The Godfather: Bonus features disc (2008) [The Coppola restoration]

Posted By: RSU75
1080p (FullHD) / BluRay
The Godfather: Bonus features disc (2008) [The Coppola restoration]

The Godfather: Bonus features disc (2008) [The Coppola restoration]
Blu-Ray | BDMV | AVC, 480i, ~5.2 Mbps | 23,1 GB
English (Commentary): AC3, 2 ch, 192 kbps
Subtitles: Danish, English, German, Greek, Spanish, Finnish, Hungarian, Norwegian, Italian, French, Dutch, Polish, Portuguese, Swedish, Turkish
Genre: Crime, Drama

Director: Francis Ford Coppola
Writers: Mario Puzo, Francis Ford Coppola
Stars: Al Pacino, Diane Keaton, Marlon Brando

The supplemental disc include a host of new features mixed in with older ones that were previously created for the 2001 release. As if the restored films alone would be reason enough to own this set, the extra features are plentiful and mostly informative.

- Godfather World HD
- The Masterpiece That Almost Wasn't HD
- When the Shooting Stopped HD
- Emulsional Rescue: Revealing The Godfather HD
- The Godfather on the Red Carpet HD
- Behind the Scenes
- Profiles on the Filmmakers
- Additional Scenes
- The Corleone Family Tree
- Galleries

It's nice to see that all of the new extras have been produced in HD.

Among the new offerings, "Godfather World" features critics, authors, filmmakers and other celebrities talking about how they've been influenced by the films. Among those interviewed are Alec Baldwin, Richard Belzer, David Chase, William Friedkin, Trey Parker, Guillermo del Toro, Joe Mantegna (fun fact: he's voiced Fat Tony on The Simpsons for 17 years!), Sarah Vowell and Steven Spielberg. The featurette also covers the influence on pop culture as a whole, from The Sopranos to The Simpsons.

"The Masterpiece That Almost Wasn't" is the story of how the corporate masters at Paramount (then owned by Gulf & Western) tried their best to screw up The Godfather at every turn (they didn't want it filmed in New York; they didn't want it to be a period piece; they balked at the casting of DeNiro, Brando and Pacino; and generally disapproved of Coppola's entire vision). Through interviews with Coppola and his contemporaries such as George Lucas and Steven Spielberg, as well as Hollywood legend Robert Evans, the old story of the making of The Godfather is rehashed once again. It's old territory, sure, but it's still interesting to hear the story from those involved. It highlights the clash between art and commerce and ends up being as much critique of American capitalism as the film itself.

More disagreements emerge in "When the Shooting Stopped," which focuses on the fights over the editing process, the length of the film, the music and the pace of the story. It's also one of the few new segments which discusses The Godfather III in detail, as the editor discusses the creation of the sequence in which Michael laments the death of his daughter.

The most pointless inclusion here is "Godfather on the Red Carpet," which seems to have been filmed at the premiere of the Paramount film Cloverfield. In this piece of gratuitous studio promotion, various stars from that film and other Paramount releases talk extemporaneously about their opinions and recollections of the Godfather trilogy. The actors appear to have been taken surprise by the question and sometimes seem a little out of their depth. The "Godfather World" featurette accomplishes the same thing, only better and with celebrities who actually have some authority on the subject.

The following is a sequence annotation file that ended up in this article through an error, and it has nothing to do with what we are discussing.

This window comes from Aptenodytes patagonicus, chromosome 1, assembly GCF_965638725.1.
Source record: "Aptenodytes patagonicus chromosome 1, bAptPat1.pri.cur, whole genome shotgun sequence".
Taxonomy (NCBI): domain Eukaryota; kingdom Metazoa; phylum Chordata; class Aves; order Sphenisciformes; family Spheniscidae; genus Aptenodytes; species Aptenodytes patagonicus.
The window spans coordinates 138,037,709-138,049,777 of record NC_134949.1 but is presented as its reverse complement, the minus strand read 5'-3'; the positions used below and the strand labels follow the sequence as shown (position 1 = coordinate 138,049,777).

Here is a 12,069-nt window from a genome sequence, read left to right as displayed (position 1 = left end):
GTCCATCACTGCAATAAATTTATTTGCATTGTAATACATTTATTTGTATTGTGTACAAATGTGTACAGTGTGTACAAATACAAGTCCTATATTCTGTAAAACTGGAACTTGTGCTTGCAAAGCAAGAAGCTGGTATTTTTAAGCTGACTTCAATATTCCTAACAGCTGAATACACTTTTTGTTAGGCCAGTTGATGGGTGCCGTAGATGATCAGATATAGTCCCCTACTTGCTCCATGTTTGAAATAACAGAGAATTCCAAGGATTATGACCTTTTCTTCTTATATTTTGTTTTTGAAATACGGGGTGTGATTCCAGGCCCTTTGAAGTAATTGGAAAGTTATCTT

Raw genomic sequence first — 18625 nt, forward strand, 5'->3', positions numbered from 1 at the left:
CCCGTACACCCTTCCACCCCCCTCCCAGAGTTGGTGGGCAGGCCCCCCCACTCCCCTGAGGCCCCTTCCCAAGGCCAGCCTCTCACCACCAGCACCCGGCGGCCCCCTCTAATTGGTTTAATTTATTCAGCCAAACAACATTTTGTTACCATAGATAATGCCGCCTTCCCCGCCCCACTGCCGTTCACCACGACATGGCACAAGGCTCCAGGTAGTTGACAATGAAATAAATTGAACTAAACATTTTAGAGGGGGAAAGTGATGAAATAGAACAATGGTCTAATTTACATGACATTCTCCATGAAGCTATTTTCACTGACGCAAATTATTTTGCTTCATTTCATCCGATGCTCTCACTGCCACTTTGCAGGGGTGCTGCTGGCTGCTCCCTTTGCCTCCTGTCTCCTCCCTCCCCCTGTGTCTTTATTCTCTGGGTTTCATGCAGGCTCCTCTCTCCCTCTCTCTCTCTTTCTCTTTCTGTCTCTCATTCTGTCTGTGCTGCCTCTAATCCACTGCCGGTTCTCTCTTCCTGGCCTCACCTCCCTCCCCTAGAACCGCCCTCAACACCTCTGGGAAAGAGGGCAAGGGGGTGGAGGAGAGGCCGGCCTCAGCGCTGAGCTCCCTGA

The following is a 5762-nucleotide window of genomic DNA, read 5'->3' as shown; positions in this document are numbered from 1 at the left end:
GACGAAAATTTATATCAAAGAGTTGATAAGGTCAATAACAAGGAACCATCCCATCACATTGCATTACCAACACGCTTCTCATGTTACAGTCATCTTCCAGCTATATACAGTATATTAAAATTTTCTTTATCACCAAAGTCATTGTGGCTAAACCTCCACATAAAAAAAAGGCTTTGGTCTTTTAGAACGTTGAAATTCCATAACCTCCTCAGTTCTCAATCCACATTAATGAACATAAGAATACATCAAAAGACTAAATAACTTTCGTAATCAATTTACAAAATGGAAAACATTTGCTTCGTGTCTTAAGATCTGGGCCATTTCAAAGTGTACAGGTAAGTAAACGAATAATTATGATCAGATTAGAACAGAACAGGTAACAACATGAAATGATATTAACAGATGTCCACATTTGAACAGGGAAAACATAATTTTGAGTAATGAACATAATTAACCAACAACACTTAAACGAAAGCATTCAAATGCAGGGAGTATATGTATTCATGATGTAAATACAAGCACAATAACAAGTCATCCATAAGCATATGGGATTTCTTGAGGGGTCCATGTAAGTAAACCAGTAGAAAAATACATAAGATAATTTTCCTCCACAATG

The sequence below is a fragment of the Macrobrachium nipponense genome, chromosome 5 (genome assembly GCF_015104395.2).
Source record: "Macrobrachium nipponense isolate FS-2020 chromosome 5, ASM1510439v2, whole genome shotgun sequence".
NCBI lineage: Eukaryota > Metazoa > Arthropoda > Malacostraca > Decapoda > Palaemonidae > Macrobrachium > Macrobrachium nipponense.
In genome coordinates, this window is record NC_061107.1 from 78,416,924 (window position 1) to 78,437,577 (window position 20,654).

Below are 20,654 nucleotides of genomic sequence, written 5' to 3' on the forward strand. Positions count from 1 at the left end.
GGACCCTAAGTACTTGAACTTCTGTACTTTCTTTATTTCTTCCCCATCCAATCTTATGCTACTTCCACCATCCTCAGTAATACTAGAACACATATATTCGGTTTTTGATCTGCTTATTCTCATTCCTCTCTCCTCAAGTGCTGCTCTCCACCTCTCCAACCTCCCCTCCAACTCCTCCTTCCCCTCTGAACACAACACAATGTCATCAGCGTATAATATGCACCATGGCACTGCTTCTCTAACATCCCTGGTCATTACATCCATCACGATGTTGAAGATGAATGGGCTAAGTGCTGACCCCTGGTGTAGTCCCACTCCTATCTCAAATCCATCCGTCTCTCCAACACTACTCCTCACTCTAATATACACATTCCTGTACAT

"Four Short Films on The Godfather" is a bit of a misleading title, as the segments aren't really short films, but interview pieces. "GF vs. GF Part II" features film critics and other celebrities debating the merits of the two films and their opinions on which is better. "Riffing on the Riffing" has Richard Belzer testing the knowledge of the star of a one-man stage version of The Godfather with random quotes. "Cannoli" explains the significance of the famous Italian dessert as it relates to the films and reveals that the famous "leave the gun, take the canolli" line was not originally in the script, but improvised by actor Richie Castellano as Clemenza. And speaking of "Clemenza," the final segment here has Coppola answering the lingering question of the character's fate, something which has puzzled fans to this day. Apparently, the director refused to comply with Castellano's request that his girlfriend write his dialogue and chose to write him out of the sequel. In Coppola's mind, he merely died of natural causes.

As for the original scenes, 34 in all, they are enough to keep even a casual fan of the trilogy engaged for hours, so be sure to set aside some time to pour through them. They've all been released before on various sets through the years, but have never been collected in one place like this before. They are organized in a timeline by dates, but the dates of the scenes are different. So in the section marked 1892 - 1930, you're really getting 1901 - 1927. It's a big confusing. And because the sequel essentially bookends the first, the chronology doesn't follow the films. A date and scene description precedes each clip

Screenshots (click to enlarge to original size):

The Godfather: Bonus features disc (2008) [The Coppola restoration]

The Godfather: Bonus features disc (2008) [The Coppola restoration]

The Godfather: Bonus features disc (2008) [The Coppola restoration]

The Godfather: Bonus features disc (2008) [The Coppola restoration]

The Godfather: Bonus features disc (2008) [The Coppola restoration]

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